Yes, good morning, everyone.
I just want to clarify that for six years of my career I have been teaching future defence counsels and crown attorneys alike at the University of Ottawa in forensic sciences, and one of the most animated lectures is always to do with impaired driving, whether it's by alcohol or drugs. So what I'd like to straighten out over these next few questions, few hours, is a parallel situation that I see very clearly in my mind with respect to paragraph 253(b), which is impairment by alcohol over 80 milligrams percent, 80 milligrams of alcohol per 100 millilitres of blood. For that purpose, a police officer can make the demand, as Corporal Graham said, for an approved screening device at the roadside. That's step one. If that result or any other suspicion without that instrument leads to reasonable grounds that it was impairment by alcohol while driving, then a demand can be made for an approved instrument, most of the time at the police station, although we will have soon some instruments that can be done at the roadside as well.
The parallel to that situation is that there is no magical box to detect drugs at the roadside. There is nothing on the market that will, in the foreseeable five to ten years, give us that magical box. So what we have instead of the approved screening device is the standard field sobriety test. That gives the first set of tests to determine that there was impairment by alcohol and a drug, a combination of both, but the drug by itself then would be able to be detected. As you know, the current legislation does not allow for the detection, or the preliminary detection, of drug-induced impairment.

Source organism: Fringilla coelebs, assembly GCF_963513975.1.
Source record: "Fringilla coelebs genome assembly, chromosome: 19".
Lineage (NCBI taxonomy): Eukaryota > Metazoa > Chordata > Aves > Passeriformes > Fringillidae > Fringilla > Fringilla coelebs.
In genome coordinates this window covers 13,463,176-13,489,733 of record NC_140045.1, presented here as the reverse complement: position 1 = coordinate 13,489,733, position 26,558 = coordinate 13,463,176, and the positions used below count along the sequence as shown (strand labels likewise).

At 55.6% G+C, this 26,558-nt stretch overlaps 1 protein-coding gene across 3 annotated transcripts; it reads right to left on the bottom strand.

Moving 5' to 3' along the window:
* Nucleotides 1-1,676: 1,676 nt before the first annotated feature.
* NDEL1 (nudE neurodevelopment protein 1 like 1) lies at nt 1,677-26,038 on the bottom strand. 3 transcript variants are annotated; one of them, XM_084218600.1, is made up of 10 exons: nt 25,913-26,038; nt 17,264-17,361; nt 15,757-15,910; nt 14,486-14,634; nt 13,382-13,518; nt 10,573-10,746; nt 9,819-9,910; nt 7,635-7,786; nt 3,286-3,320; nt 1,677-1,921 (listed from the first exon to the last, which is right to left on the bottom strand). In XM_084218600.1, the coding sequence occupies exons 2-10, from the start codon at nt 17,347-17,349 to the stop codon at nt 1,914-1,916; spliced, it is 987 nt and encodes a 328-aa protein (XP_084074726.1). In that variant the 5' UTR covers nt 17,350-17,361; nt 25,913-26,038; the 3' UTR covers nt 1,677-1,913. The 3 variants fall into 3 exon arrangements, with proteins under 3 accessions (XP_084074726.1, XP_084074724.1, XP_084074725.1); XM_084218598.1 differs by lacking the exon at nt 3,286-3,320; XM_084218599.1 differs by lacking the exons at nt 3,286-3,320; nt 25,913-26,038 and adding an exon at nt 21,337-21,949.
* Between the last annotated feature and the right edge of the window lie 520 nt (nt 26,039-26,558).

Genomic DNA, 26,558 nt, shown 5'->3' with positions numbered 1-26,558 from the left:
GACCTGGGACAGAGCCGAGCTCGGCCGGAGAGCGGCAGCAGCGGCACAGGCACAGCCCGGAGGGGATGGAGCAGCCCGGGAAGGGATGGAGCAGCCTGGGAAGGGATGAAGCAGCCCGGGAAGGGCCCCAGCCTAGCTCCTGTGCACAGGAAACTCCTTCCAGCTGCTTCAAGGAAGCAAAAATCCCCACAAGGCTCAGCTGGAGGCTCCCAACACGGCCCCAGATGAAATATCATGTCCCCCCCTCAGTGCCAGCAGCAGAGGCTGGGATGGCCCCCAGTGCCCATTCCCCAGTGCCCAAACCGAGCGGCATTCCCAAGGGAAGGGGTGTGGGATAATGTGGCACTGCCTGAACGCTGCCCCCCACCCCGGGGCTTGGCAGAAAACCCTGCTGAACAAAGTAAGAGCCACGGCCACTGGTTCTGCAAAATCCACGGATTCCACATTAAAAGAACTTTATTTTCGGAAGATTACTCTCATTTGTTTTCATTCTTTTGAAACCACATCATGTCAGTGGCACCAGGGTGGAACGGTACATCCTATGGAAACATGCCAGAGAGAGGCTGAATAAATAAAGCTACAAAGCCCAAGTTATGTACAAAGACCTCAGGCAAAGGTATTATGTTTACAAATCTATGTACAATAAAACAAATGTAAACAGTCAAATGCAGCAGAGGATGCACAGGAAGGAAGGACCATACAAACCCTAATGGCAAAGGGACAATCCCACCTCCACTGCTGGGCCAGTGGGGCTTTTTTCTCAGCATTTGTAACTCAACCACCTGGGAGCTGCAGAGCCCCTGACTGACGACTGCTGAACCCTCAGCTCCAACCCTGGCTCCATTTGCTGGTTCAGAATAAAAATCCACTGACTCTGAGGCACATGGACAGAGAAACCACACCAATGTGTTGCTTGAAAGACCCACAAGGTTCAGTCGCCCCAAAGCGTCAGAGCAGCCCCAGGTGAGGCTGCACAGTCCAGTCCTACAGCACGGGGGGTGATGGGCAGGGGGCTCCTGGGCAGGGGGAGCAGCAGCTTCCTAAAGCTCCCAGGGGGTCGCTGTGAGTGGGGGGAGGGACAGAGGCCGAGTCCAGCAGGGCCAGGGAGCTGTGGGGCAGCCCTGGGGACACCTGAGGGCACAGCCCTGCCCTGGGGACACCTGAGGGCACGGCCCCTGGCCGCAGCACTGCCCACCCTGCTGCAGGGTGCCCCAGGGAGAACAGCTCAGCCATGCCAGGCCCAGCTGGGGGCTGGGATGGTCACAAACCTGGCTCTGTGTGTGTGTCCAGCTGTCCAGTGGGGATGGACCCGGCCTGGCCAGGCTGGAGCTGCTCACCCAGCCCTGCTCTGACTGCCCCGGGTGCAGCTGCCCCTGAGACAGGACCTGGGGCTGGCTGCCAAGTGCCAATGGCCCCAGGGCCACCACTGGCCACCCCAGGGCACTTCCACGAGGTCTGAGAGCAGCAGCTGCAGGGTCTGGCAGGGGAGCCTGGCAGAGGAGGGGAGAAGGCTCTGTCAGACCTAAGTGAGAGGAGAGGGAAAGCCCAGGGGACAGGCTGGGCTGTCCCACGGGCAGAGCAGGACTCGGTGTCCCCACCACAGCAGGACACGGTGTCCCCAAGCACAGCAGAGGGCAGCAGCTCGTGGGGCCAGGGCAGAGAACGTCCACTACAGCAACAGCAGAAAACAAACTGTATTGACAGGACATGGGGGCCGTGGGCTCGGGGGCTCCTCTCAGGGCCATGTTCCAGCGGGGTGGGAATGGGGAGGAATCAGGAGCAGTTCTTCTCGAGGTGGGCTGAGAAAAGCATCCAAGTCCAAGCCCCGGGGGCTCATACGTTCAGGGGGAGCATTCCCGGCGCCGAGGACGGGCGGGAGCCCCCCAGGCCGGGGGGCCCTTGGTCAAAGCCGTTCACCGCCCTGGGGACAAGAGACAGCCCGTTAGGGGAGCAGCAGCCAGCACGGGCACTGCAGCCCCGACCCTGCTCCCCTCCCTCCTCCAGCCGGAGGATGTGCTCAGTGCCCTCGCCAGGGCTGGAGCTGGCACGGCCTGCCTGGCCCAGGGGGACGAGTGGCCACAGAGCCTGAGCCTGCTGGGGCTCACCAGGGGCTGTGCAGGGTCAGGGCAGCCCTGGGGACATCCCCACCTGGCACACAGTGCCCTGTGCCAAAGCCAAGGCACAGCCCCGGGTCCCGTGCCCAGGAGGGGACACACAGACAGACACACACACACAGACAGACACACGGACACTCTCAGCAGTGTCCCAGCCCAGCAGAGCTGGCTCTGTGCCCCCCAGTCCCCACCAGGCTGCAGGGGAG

After the preliminary test is done, we have the standard field sobriety test for paragraph 253(a), impairment by a drug or combination of alcohol and a drug, and that parallels the approved screening device for alcohol for paragraph 253(b). Going down from there, we then have reasonable grounds to think that there was impairment by a drug, with the standard field sobriety test. There is a demand made then for the DRE protocol, a specialized police officer who will administer the 12-step test.
So that part of that law is similar to the approved instrument for alcohol. So far we have a complete parallel.
Where we add another step with the proposed legislation that the society committee is very much supportive of is the confirmation of the DRE call by a forensic laboratory. That's where people like me come in, with my staff of 50-some of the RCMP, and there are other laboratories in the country that can perform the analysis. We would confirm the findings of the DRE. If such confirmation did not take place, there is no support for the accusation of impaired by drugs.
So from there, I'm willing to answer any questions that could help clarify the legislation or what we're supporting.